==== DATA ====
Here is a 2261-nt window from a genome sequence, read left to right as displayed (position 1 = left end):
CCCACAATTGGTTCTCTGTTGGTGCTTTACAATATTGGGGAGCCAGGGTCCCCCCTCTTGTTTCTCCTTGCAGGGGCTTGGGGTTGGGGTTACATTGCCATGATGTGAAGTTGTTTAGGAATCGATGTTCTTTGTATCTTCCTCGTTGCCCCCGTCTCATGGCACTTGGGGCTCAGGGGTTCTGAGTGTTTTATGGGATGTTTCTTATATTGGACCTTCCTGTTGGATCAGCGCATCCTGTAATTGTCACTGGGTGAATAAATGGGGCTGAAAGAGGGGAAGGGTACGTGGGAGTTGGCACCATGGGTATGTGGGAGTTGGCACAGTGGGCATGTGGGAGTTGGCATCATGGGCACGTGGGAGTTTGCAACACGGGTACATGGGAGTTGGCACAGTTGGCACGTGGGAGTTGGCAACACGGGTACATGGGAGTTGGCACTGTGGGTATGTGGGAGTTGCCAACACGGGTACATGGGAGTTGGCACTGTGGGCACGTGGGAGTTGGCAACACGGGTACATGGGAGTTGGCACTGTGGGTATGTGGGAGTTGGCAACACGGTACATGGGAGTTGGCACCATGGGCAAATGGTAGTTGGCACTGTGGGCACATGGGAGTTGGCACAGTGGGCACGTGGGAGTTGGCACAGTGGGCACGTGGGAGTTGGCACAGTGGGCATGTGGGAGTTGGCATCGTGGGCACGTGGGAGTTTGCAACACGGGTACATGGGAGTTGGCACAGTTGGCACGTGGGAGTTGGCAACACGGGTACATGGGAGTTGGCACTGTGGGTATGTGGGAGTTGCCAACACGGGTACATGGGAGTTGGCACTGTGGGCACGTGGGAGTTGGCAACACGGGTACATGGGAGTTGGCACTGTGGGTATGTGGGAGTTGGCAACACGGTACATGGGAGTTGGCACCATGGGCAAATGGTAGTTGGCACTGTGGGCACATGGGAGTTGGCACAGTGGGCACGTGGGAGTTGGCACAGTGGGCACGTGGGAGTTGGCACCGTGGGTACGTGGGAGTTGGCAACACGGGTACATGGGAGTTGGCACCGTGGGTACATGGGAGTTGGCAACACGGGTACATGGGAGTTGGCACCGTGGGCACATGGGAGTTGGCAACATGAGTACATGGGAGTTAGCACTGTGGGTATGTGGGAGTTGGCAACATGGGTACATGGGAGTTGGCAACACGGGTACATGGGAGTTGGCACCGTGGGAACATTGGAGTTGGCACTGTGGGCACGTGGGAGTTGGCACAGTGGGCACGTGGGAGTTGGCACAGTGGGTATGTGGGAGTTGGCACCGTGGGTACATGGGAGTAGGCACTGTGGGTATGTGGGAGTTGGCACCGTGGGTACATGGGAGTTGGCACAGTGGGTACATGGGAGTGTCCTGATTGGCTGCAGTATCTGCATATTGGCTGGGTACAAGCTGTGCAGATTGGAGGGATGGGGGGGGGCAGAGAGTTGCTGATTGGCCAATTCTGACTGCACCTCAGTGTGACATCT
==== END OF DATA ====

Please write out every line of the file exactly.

Here is a 2261-nt window from a genome sequence, read left to right as displayed (position 1 = left end):
CCCACAATTGGTTCTCTGTTGGTGCTTTACAATATTGGGGAGCCAGGGTCCCCCCTCTTGTTTCTCCTTGCAGGGGCTTGGGGTTGGGGTTACATTGCCATGATGTGAAGTTGTTTAGGAATCGATGTTCTTTGTATCTTCCTCGTTGCCCCCGTCTCATGGCACTTGGGGCTCAGGGGTTCTGAGTGTTTTATGGGATGTTTCTTATATTGGACCTTCCTGTTGGATCAGCGCATCCTGTAATTGTCACTGGGTGAATAAATGGGGCTGAAAGAGGGGAAGGGTACGTGGGAGTTGGCACCATGGGTATGTGGGAGTTGGCACAGTGGGCATGTGGGAGTTGGCATCATGGGCACGTGGGAGTTTGCAACACGGGTACATGGGAGTTGGCACAGTTGGCACGTGGGAGTTGGCAACACGGGTACATGGGAGTTGGCACTGTGGGTATGTGGGAGTTGCCAACACGGGTACATGGGAGTTGGCACTGTGGGCACGTGGGAGTTGGCAACACGGGTACATGGGAGTTGGCACTGTGGGTATGTGGGAGTTGGCAACACGGTACATGGGAGTTGGCACCATGGGCAAATGGTAGTTGGCACTGTGGGCACATGGGAGTTGGCACAGTGGGCACGTGGGAGTTGGCACAGTGGGCACGTGGGAGTTGGCACAGTGGGCATGTGGGAGTTGGCATCGTGGGCACGTGGGAGTTTGCAACACGGGTACATGGGAGTTGGCACAGTTGGCACGTGGGAGTTGGCAACACGGGTACATGGGAGTTGGCACTGTGGGTATGTGGGAGTTGCCAACACGGGTACATGGGAGTTGGCACTGTGGGCACGTGGGAGTTGGCAACACGGGTACATGGGAGTTGGCACTGTGGGTATGTGGGAGTTGGCAACACGGTACATGGGAGTTGGCACCATGGGCAAATGGTAGTTGGCACTGTGGGCACATGGGAGTTGGCACAGTGGGCACGTGGGAGTTGGCACAGTGGGCACGTGGGAGTTGGCACCGTGGGTACGTGGGAGTTGGCAACACGGGTACATGGGAGTTGGCACCGTGGGTACATGGGAGTTGGCAACACGGGTACATGGGAGTTGGCACCGTGGGCACATGGGAGTTGGCAACATGAGTACATGGGAGTTAGCACTGTGGGTATGTGGGAGTTGGCAACATGGGTACATGGGAGTTGGCAACACGGGTACATGGGAGTTGGCACCGTGGGAACATTGGAGTTGGCACTGTGGGCACGTGGGAGTTGGCACAGTGGGCACGTGGGAGTTGGCACAGTGGGTATGTGGGAGTTGGCACCGTGGGTACATGGGAGTAGGCACTGTGGGTATGTGGGAGTTGGCACCGTGGGTACATGGGAGTTGGCACAGTGGGTACATGGGAGTGTCCTGATTGGCTGCAGTATCTGCATATTGGCTGGGTACAAGCTGTGCAGATTGGAGGGATGGGGGGGGGCAGAGAGTTGCTGATTGGCCAATTCTGACTGCACCTCAGTGTGACATCT